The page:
While hanging out near a jukebox before the headlining act goes on stage, a tipsy Rose is deciding what to play, when a white-haired man strikes up a conversation with her. They begin talking about Willie Nelson, and the man is impressed that Rose knows so much about Nelson and country music in general. He tells Rose that he didn’t think “someone like you” would be such a fan of country music. Instead of being offended by this racially tinged comment, Rose cheerfully replies, “There are all kinds of fans.”

Elliot walks up just as the conversation ends and the white-haired man is walking away. A star-struck Elliot tells Rose that she was just talking to Dale Watson, one of the show’s performers. (Watson portrays himself in the movie.)

Wait, isn’t Rose supposed to be a country music aficionado? How could she not know she was talking to one of the performers she was there to see? It’s a minor plot hole that doesn’t really affect the story overall, but it’s an example of how there could’ve been improvements in the story’s screenplay.

Although it’s not made completely obvious in the movie, Rose is the only person of color in the entire audience. However, she doesn’t get curious stares or rude comments, which would a more realistic scenario in this situation. On the other hand, it’s Austin, which is one of the most liberal big cities in Texas. 

Still, this movie’s biggest flaw is how unrealistically it shows how everyone Rose encounters in the country music community is immediately accepting of Rose, when we all know that there would be a lot of people who wouldn’t accept her because of her race. She might not have people doing overtly cruel things to her, but she would definitely be stared at, shunned, and looked at by some racist people as a “freak” who doesn’t deserve to be a country star just because she isn’t white.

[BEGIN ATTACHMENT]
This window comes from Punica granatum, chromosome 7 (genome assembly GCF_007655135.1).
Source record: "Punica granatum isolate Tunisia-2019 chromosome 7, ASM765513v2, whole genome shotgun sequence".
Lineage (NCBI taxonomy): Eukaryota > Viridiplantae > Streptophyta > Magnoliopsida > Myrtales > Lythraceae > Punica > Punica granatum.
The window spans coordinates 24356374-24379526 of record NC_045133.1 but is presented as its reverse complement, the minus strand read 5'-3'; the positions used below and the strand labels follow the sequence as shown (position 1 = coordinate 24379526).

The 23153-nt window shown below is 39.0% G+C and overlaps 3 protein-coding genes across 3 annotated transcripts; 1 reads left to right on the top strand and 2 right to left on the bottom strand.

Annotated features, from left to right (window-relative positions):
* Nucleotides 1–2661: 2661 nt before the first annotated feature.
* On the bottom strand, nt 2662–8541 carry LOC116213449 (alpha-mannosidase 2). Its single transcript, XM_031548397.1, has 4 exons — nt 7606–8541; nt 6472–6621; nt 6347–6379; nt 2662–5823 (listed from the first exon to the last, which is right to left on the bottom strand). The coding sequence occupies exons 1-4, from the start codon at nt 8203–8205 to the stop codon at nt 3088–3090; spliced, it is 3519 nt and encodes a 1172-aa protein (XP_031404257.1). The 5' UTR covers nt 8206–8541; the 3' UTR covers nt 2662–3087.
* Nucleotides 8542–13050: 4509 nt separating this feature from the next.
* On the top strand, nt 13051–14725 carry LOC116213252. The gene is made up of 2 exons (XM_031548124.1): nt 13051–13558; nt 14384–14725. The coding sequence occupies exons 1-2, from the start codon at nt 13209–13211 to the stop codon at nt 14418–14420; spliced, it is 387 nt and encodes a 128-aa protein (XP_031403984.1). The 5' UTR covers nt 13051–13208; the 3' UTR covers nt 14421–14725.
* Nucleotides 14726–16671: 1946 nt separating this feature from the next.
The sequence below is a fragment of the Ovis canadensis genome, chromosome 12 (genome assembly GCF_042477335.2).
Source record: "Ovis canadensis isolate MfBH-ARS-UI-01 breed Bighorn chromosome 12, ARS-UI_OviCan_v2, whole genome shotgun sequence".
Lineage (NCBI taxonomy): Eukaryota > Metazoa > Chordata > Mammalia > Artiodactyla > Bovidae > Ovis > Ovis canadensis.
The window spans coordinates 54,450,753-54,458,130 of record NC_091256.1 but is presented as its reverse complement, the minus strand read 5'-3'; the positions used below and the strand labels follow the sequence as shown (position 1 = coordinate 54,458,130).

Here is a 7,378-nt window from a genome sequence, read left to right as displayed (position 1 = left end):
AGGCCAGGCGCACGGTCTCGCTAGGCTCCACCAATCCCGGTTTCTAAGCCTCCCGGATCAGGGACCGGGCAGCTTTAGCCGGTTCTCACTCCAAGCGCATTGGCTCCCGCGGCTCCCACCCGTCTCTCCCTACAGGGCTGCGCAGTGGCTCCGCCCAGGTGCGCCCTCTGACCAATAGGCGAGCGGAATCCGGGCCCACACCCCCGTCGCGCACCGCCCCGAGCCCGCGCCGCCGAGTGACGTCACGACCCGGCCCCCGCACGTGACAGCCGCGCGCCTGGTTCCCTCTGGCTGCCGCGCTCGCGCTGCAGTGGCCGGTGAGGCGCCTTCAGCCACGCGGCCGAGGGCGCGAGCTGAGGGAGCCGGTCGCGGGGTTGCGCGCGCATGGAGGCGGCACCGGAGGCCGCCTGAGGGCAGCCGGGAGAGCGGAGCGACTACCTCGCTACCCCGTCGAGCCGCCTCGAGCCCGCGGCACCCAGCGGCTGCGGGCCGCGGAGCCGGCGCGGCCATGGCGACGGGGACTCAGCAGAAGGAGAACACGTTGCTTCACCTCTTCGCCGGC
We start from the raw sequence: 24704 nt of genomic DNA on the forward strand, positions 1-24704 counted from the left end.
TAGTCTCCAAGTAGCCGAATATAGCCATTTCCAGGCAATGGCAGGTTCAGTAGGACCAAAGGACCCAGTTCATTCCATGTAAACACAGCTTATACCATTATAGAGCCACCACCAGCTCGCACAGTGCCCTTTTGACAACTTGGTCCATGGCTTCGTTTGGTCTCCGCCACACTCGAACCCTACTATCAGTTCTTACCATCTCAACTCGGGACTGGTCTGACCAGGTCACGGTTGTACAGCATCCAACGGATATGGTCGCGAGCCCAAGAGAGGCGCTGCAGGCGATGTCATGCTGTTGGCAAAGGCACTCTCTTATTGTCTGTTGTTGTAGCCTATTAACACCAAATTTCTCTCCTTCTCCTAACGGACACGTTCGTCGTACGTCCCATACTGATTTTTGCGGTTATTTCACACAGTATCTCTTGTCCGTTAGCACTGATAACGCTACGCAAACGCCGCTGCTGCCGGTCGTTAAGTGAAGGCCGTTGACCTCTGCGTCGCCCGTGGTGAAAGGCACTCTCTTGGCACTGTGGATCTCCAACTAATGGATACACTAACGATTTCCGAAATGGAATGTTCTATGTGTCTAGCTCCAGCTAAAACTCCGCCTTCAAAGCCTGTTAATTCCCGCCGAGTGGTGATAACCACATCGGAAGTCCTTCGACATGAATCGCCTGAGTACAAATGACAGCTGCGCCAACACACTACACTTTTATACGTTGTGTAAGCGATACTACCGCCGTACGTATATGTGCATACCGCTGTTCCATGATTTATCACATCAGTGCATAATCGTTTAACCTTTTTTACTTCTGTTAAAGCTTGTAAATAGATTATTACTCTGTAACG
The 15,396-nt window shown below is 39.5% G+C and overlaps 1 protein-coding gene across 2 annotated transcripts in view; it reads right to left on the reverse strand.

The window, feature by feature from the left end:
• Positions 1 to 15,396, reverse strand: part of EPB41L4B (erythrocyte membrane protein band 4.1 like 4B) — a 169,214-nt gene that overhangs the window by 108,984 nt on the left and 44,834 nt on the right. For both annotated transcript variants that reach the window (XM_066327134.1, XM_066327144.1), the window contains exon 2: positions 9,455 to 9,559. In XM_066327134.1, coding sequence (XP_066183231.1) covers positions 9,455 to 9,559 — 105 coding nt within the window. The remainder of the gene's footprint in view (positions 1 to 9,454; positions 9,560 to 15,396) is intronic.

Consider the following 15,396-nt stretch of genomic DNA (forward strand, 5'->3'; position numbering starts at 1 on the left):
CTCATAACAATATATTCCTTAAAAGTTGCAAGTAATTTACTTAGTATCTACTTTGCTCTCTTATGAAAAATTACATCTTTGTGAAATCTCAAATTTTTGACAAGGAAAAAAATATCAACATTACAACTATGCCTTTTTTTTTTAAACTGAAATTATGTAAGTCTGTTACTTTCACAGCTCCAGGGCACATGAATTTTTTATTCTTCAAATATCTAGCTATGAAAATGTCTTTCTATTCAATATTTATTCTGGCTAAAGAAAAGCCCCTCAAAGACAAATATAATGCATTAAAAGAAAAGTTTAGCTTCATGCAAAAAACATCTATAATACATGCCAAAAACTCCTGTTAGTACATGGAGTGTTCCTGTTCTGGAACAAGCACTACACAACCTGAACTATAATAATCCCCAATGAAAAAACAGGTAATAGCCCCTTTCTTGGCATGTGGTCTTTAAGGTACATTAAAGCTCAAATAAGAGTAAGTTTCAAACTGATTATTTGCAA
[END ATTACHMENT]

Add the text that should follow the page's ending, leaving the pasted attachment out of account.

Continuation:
Later in the movie, Rose reveals to someone that she got the nickname Yellow Rose when she was younger and had entered a talent contest where she sang country music. The nickname has a double meaning: It could refer to the famous song “The Yellow Rose of Texas.” Or, as Rose implies when she tells this story, she was called that name because of the racially derogatory meaning that the word “yellow” has when it’s used to describe an Asian person. The movie’s title is a way of reclaiming that name in a context of praise.